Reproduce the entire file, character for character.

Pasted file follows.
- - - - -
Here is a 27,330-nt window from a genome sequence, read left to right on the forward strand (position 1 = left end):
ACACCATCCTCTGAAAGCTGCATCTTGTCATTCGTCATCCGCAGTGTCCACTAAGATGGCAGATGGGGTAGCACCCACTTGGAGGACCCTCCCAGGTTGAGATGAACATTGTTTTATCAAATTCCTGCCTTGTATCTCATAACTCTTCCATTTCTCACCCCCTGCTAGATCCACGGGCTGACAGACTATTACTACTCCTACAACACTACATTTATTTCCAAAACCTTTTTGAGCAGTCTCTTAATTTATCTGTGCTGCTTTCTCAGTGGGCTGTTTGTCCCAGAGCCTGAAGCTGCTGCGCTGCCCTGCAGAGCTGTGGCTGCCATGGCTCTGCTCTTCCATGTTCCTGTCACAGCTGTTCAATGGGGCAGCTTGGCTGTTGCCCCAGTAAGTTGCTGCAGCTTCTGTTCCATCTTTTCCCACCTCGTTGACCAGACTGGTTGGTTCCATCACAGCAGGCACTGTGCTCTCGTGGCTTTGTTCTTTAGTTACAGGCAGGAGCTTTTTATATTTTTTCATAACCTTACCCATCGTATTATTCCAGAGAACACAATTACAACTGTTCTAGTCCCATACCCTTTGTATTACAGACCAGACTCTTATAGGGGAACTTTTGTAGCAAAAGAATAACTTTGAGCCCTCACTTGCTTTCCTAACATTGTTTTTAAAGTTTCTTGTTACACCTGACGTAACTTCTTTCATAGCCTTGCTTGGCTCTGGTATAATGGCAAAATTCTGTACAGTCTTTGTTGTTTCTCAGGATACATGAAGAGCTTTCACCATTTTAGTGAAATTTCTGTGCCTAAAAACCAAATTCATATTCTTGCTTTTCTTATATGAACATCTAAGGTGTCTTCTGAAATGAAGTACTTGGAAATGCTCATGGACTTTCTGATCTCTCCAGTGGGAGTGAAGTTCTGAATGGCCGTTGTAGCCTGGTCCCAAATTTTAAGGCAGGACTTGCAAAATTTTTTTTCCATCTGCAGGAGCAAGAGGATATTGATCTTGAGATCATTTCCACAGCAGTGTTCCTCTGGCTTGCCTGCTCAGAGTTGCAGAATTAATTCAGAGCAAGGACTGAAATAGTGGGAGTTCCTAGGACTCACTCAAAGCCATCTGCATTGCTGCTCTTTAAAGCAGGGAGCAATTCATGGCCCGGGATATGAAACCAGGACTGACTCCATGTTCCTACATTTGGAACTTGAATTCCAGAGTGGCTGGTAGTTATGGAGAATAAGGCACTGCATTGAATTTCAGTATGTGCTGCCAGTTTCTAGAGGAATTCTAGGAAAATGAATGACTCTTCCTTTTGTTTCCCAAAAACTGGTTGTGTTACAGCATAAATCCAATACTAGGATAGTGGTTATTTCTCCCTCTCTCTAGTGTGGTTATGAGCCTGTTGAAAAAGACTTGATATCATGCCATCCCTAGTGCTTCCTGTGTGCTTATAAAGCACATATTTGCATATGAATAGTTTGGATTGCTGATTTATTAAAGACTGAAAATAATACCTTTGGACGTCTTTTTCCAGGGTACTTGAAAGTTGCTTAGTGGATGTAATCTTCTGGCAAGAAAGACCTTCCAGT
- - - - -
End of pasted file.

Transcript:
Here is a 27,330-nt window from a genome sequence, read left to right on the forward strand (position 1 = left end):
ACACCATCCTCTGAAAGCTGCATCTTGTCATTCGTCATCCGCAGTGTCCACTAAGATGGCAGATGGGGTAGCACCCACTTGGAGGACCCTCCCAGGTTGAGATGAACATTGTTTTATCAAATTCCTGCCTTGTATCTCATAACTCTTCCATTTCTCACCCCCTGCTAGATCCACGGGCTGACAGACTATTACTACTCCTACAACACTACATTTATTTCCAAAACCTTTTTGAGCAGTCTCTTAATTTATCTGTGCTGCTTTCTCAGTGGGCTGTTTGTCCCAGAGCCTGAAGCTGCTGCGCTGCCCTGCAGAGCTGTGGCTGCCATGGCTCTGCTCTTCCATGTTCCTGTCACAGCTGTTCAATGGGGCAGCTTGGCTGTTGCCCCAGTAAGTTGCTGCAGCTTCTGTTCCATCTTTTCCCACCTCGTTGACCAGACTGGTTGGTTCCATCACAGCAGGCACTGTGCTCTCGTGGCTTTGTTCTTTAGTTACAGGCAGGAGCTTTTTATATTTTTTCATAACCTTACCCATCGTATTATTCCAGAGAACACAATTACAACTGTTCTAGTCCCATACCCTTTGTATTACAGACCAGACTCTTATAGGGGAACTTTTGTAGCAAAAGAATAACTTTGAGCCCTCACTTGCTTTCCTAACATTGTTTTTAAAGTTTCTTGTTACACCTGACGTAACTTCTTTCATAGCCTTGCTTGGCTCTGGTATAATGGCAAAATTCTGTACAGTCTTTGTTGTTTCTCAGGATACATGAAGAGCTTTCACCATTTTAGTGAAATTTCTGTGCCTAAAAACCAAATTCATATTCTTGCTTTTCTTATATGAACATCTAAGGTGTCTTCTGAAATGAAGTACTTGGAAATGCTCATGGACTTTCTGATCTCTCCAGTGGGAGTGAAGTTCTGAATGGCCGTTGTAGCCTGGTCCCAAATTTTAAGGCAGGACTTGCAAAATTTTTTTTCCATCTGCAGGAGCAAGAGGATATTGATCTTGAGATCATTTCCACAGCAGTGTTCCTCTGGCTTGCCTGCTCAGAGTTGCAGAATTAATTCAGAGCAAGGACTGAAATAGTGGGAGTTCCTAGGACTCACTCAAAGCCATCTGCATTGCTGCTCTTTAAAGCAGGGAGCAATTCATGGCCCGGGATATGAAACCAGGACTGACTCCATGTTCCTACATTTGGAACTTGAATTCCAGAGTGGCTGGTAGTTATGGAGAATAAGGCACTGCATTGAATTTCAGTATGTGCTGCCAGTTTCTAGAGGAATTCTAGGAAAATGAATGACTCTTCCTTTTGTTTCCCAAAAACTGGTTGTGTTACAGCATAAATCCAATACTAGGATAGTGGTTATTTCTCCCTCTCTCTAGTGTGGTTATGAGCCTGTTGAAAAAGACTTGATATCATGCCATCCCTAGTGCTTCCTGTGTGCTTATAAAGCACATATTTGCATATGAATAGTTTGGATTGCTGATTTATTAAAGACTGAAAATAATACCTTTGGACGTCTTTTTCCAGGGTACTTGAAAGTTGCTTAGTGGATGTAATCTTCTGGCAAGAAAGACCTTCCAGT